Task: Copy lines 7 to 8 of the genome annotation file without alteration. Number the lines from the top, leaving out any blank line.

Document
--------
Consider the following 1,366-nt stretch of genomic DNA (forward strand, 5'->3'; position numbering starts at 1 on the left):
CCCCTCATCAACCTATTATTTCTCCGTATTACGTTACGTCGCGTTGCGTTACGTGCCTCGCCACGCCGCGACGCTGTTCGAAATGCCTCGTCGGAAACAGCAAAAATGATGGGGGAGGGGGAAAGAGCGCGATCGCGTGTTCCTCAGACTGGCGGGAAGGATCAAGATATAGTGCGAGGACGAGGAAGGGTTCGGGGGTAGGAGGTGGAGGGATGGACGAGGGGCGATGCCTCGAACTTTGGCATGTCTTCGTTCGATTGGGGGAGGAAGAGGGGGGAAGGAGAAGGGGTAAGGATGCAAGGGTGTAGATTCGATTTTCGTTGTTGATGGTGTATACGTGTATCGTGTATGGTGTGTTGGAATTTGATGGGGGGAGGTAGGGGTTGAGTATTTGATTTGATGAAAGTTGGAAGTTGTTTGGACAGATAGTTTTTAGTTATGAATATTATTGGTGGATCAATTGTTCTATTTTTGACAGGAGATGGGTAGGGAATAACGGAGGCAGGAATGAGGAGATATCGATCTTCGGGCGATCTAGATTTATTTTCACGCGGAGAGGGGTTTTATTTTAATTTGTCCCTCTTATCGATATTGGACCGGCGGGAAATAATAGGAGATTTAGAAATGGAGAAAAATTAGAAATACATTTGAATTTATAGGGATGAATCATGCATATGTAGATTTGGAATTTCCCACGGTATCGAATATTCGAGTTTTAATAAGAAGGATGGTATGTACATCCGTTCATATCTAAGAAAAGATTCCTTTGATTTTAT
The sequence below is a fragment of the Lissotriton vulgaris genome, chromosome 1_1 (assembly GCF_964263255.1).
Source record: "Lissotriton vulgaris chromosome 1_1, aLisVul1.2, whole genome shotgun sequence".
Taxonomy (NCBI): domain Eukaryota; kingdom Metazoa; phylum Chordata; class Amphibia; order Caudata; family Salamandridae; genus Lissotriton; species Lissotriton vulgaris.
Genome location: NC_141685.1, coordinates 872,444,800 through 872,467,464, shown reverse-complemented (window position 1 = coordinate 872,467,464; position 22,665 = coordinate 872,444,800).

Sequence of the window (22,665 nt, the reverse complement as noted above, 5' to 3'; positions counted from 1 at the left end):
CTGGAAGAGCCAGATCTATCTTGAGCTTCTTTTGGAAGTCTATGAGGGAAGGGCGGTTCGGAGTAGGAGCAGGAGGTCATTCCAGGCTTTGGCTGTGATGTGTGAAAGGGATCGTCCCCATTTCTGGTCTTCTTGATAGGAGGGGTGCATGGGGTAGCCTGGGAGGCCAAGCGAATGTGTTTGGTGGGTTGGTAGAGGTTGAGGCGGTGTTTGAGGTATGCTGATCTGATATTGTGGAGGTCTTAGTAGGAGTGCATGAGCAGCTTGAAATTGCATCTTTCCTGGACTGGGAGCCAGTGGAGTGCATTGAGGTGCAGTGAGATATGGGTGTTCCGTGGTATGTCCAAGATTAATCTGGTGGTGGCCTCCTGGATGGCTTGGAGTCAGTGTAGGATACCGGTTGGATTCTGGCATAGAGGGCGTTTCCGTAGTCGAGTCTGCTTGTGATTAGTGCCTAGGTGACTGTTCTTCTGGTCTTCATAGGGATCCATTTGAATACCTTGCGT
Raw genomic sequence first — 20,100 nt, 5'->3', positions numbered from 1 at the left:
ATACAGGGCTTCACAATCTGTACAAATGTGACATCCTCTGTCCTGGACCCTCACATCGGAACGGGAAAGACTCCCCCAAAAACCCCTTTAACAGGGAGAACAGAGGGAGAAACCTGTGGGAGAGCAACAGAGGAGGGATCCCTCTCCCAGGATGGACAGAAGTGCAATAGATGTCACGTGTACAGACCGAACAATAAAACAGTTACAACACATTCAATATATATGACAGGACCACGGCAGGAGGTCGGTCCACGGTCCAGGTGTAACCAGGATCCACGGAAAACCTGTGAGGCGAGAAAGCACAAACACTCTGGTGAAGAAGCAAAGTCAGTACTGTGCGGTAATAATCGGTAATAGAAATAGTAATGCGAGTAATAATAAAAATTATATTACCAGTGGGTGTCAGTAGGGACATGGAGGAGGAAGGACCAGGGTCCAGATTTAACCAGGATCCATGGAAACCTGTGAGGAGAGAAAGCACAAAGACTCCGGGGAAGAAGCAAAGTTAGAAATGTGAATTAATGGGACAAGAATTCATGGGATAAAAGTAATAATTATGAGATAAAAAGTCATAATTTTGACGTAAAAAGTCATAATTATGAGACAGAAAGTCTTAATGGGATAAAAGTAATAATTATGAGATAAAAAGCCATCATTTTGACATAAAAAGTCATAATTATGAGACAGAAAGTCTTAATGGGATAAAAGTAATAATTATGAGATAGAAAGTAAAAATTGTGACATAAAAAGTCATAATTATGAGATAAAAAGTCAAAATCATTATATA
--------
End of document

Sequence of the window (22,665 nt, the reverse complement as noted above, 5' to 3'; positions counted from 1 at the left end):
CTGGAAGAGCCAGATCTATCTTGAGCTTCTTTTGGAAGTCTATGAGGGAAGGGCGGTTCGGAGTAGGAGCAGGAGGTCATTCCAGGCTTTGGCTGTGATGTGTGAAAGGGATCGTCCCCATTTCTGGTCTTCTTGATAGGAGGGGTGCATGGGGTAGCCTGGGAGGCCAAGCGAATGTGTTTGGTGGGTTGGTAGAGGTTGAGGCGGTGTTTGAGGTATGCTGATCTGATATTGTGGAGGTCTTAGTAGGAGTGCATGAGCAGCTTGAAATTGCATCTTTCCTGGACTGGGAGCCAGTGGAGTGCATTGAGGTGCAGTGAGATATGGGTGTTCCGTGGTATGTCCAAGATTAATCTGGTGGTGGCCTCCTGGATGGCTTGGAGTCAGTGTAGGATACCGGTTGGATTCTGGCATAGAGGGCGTTTCCGTAGTCGAGTCTGCTTGTGATTAGTGCCTAGGTGACTGTTCTTCTGGTCTTCATAGGGATCCATTTGAATACCTTGCGT